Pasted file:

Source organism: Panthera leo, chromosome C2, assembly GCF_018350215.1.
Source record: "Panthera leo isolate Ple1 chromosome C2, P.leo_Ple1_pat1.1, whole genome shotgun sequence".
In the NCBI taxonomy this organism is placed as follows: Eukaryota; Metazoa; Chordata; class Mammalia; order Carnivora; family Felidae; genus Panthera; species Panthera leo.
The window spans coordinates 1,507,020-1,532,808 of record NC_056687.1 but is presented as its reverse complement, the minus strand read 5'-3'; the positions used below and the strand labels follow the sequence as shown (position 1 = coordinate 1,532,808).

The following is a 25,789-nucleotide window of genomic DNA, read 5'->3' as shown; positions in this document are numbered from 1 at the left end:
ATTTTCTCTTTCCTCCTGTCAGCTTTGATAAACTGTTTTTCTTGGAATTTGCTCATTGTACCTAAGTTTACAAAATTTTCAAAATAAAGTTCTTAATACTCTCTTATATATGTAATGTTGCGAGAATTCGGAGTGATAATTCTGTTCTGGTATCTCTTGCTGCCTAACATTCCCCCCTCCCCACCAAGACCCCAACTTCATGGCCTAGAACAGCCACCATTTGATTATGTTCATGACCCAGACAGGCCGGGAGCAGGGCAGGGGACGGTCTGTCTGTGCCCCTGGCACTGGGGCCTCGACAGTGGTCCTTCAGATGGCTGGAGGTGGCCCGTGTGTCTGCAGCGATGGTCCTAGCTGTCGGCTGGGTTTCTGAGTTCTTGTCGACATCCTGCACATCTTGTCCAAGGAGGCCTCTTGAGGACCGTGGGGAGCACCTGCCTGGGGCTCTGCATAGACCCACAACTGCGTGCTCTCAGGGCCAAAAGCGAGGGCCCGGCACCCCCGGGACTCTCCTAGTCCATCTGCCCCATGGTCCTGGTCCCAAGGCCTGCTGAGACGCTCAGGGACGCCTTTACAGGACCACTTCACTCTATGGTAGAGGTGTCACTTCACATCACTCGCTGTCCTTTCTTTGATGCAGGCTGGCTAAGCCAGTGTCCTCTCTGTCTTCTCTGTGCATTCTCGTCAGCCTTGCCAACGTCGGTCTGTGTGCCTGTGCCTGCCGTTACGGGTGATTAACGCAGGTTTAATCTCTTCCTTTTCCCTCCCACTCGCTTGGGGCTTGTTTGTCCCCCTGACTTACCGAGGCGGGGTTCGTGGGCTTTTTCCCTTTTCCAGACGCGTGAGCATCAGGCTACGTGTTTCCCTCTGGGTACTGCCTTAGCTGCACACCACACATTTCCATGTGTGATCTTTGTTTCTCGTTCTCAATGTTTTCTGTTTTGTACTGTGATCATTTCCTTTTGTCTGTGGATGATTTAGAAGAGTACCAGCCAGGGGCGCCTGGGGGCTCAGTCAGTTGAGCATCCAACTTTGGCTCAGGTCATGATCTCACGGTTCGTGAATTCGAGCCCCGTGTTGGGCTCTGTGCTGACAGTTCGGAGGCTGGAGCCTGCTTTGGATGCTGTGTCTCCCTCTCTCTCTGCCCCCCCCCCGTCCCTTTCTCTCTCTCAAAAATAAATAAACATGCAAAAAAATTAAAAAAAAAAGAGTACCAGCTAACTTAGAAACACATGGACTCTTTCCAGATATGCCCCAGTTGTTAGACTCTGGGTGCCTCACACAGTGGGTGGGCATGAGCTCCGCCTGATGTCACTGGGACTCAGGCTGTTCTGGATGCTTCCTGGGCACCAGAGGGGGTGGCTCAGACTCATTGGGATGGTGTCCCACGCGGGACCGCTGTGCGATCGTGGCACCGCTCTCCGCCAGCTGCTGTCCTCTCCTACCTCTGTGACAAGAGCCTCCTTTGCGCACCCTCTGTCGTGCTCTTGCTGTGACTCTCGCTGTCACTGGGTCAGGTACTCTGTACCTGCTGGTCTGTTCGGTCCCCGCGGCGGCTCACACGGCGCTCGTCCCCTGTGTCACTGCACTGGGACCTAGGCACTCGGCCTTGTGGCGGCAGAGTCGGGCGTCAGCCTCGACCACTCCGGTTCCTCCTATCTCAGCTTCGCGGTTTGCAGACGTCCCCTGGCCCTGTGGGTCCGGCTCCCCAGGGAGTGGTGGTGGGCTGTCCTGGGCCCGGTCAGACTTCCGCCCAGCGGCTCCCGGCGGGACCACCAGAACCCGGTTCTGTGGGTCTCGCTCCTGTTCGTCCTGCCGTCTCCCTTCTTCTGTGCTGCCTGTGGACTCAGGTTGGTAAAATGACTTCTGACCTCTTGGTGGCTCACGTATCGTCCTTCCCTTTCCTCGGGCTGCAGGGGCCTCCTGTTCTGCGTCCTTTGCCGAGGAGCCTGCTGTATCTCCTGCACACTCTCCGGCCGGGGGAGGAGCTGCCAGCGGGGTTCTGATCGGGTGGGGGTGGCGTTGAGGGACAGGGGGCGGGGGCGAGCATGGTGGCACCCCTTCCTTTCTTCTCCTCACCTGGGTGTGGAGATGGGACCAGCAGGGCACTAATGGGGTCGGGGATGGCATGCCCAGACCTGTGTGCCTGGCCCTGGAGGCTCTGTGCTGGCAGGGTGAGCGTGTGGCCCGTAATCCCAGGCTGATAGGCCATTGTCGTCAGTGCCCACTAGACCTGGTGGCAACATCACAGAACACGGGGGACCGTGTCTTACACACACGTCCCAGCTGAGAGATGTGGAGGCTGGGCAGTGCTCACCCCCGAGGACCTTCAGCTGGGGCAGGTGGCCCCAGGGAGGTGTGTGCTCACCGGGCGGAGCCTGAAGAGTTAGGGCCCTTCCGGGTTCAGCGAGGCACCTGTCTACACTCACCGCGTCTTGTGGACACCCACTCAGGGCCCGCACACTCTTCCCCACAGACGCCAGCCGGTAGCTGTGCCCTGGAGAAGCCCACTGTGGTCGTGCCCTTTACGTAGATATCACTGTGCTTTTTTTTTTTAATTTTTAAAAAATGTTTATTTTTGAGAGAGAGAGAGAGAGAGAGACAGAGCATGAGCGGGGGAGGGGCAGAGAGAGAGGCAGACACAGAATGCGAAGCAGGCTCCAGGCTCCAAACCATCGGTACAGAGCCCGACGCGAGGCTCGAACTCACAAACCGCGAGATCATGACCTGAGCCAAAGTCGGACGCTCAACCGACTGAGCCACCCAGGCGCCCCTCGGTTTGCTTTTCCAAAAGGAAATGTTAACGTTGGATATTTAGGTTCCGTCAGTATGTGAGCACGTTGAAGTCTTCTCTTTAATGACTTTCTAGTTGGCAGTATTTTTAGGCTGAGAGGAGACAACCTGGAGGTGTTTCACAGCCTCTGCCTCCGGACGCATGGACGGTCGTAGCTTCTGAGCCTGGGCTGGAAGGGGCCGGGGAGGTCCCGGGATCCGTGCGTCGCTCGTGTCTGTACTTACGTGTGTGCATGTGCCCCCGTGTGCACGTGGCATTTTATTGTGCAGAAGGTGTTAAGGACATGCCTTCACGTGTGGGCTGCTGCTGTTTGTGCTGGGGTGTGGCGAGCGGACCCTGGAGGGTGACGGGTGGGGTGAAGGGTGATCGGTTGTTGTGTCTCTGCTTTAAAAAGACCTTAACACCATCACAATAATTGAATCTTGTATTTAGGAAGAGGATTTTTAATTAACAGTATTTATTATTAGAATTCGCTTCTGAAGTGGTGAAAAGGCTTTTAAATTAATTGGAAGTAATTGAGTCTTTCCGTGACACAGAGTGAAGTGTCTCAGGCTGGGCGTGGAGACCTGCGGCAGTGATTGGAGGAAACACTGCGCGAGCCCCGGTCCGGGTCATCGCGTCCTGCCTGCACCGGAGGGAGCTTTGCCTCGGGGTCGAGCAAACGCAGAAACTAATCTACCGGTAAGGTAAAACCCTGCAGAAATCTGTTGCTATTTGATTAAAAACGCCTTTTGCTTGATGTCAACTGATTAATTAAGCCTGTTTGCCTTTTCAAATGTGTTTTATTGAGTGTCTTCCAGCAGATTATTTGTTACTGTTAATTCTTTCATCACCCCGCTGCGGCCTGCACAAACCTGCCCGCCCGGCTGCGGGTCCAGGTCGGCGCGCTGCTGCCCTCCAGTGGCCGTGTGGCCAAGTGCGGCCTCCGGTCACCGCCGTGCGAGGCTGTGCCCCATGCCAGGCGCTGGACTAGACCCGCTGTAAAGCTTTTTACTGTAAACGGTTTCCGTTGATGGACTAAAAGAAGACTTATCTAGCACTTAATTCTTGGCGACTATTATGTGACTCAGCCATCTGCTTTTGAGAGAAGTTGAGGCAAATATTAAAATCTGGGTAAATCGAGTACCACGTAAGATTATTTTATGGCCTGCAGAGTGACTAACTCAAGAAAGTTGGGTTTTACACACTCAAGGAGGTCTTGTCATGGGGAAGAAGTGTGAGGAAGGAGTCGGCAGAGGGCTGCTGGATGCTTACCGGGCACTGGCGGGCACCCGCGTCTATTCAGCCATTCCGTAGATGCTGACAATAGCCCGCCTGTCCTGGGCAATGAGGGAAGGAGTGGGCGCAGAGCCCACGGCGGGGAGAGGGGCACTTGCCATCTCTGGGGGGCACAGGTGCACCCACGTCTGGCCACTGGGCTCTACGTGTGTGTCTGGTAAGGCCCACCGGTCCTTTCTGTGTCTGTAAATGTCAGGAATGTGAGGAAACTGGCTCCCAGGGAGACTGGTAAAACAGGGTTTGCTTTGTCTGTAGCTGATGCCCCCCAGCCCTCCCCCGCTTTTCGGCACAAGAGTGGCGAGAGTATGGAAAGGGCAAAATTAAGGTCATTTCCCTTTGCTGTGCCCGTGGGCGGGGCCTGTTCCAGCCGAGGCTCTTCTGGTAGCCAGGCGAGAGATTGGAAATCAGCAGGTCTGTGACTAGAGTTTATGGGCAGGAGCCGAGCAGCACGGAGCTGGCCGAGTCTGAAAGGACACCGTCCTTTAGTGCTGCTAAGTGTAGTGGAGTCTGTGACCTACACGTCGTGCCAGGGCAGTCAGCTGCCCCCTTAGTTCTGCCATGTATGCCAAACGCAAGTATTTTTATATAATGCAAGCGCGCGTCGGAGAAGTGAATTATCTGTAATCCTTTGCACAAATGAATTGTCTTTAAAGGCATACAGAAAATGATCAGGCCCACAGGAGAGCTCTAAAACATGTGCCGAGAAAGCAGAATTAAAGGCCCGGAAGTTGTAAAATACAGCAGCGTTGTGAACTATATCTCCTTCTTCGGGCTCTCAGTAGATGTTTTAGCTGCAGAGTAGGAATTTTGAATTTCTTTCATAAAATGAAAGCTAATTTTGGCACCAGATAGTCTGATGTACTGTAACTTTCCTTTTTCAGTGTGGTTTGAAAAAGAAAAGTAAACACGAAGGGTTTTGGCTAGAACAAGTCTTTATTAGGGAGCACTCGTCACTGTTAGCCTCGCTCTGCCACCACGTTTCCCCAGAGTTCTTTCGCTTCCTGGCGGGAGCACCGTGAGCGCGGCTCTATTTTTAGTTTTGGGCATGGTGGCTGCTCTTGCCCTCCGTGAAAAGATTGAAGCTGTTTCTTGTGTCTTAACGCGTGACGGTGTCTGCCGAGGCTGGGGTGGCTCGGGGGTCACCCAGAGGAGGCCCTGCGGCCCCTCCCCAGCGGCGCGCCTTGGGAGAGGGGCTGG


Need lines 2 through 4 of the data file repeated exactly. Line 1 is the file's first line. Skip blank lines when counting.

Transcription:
Source record: "Panthera leo isolate Ple1 chromosome C2, P.leo_Ple1_pat1.1, whole genome shotgun sequence".
In the NCBI taxonomy this organism is placed as follows: Eukaryota; Metazoa; Chordata; class Mammalia; order Carnivora; family Felidae; genus Panthera; species Panthera leo.
The window spans coordinates 1,507,020-1,532,808 of record NC_056687.1 but is presented as its reverse complement, the minus strand read 5'-3'; the positions used below and the strand labels follow the sequence as shown (position 1 = coordinate 1,532,808).